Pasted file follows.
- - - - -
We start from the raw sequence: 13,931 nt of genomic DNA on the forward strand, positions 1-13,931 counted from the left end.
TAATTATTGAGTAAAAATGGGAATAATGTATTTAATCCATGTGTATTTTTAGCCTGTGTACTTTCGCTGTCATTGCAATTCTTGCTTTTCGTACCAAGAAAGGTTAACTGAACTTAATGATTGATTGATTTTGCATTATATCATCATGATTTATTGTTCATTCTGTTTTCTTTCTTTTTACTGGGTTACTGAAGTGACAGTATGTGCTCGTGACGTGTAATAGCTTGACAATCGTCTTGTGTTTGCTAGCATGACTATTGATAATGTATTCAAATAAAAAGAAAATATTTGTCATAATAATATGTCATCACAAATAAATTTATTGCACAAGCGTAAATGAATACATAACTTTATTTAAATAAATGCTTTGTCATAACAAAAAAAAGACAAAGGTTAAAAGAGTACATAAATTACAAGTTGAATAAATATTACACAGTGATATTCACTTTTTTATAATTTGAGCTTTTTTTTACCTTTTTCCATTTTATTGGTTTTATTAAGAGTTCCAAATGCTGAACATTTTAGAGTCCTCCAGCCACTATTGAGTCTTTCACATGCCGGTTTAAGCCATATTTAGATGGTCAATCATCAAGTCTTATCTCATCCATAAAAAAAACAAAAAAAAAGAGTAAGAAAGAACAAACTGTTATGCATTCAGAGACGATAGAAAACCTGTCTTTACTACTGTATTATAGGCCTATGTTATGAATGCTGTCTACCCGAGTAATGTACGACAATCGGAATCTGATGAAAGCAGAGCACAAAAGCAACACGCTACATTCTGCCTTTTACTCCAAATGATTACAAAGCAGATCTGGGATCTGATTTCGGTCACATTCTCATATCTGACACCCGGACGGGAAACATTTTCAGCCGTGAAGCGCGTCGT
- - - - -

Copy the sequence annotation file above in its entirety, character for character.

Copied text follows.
We start from the raw sequence: 13,931 nt of genomic DNA on the forward strand, positions 1-13,931 counted from the left end.
TAATTATTGAGTAAAAATGGGAATAATGTATTTAATCCATGTGTATTTTTAGCCTGTGTACTTTCGCTGTCATTGCAATTCTTGCTTTTCGTACCAAGAAAGGTTAACTGAACTTAATGATTGATTGATTTTGCATTATATCATCATGATTTATTGTTCATTCTGTTTTCTTTCTTTTTACTGGGTTACTGAAGTGACAGTATGTGCTCGTGACGTGTAATAGCTTGACAATCGTCTTGTGTTTGCTAGCATGACTATTGATAATGTATTCAAATAAAAAGAAAATATTTGTCATAATAATATGTCATCACAAATAAATTTATTGCACAAGCGTAAATGAATACATAACTTTATTTAAATAAATGCTTTGTCATAACAAAAAAAAGACAAAGGTTAAAAGAGTACATAAATTACAAGTTGAATAAATATTACACAGTGATATTCACTTTTTTATAATTTGAGCTTTTTTTTACCTTTTTCCATTTTATTGGTTTTATTAAGAGTTCCAAATGCTGAACATTTTAGAGTCCTCCAGCCACTATTGAGTCTTTCACATGCCGGTTTAAGCCATATTTAGATGGTCAATCATCAAGTCTTATCTCATCCATAAAAAAAACAAAAAAAAAGAGTAAGAAAGAACAAACTGTTATGCATTCAGAGACGATAGAAAACCTGTCTTTACTACTGTATTATAGGCCTATGTTATGAATGCTGTCTACCCGAGTAATGTACGACAATCGGAATCTGATGAAAGCAGAGCACAAAAGCAACACGCTACATTCTGCCTTTTACTCCAAATGATTACAAAGCAGATCTGGGATCTGATTTCGGTCACATTCTCATATCTGACACCCGGACGGGAAACATTTTCAGCCGTGAAGCGCGTCGT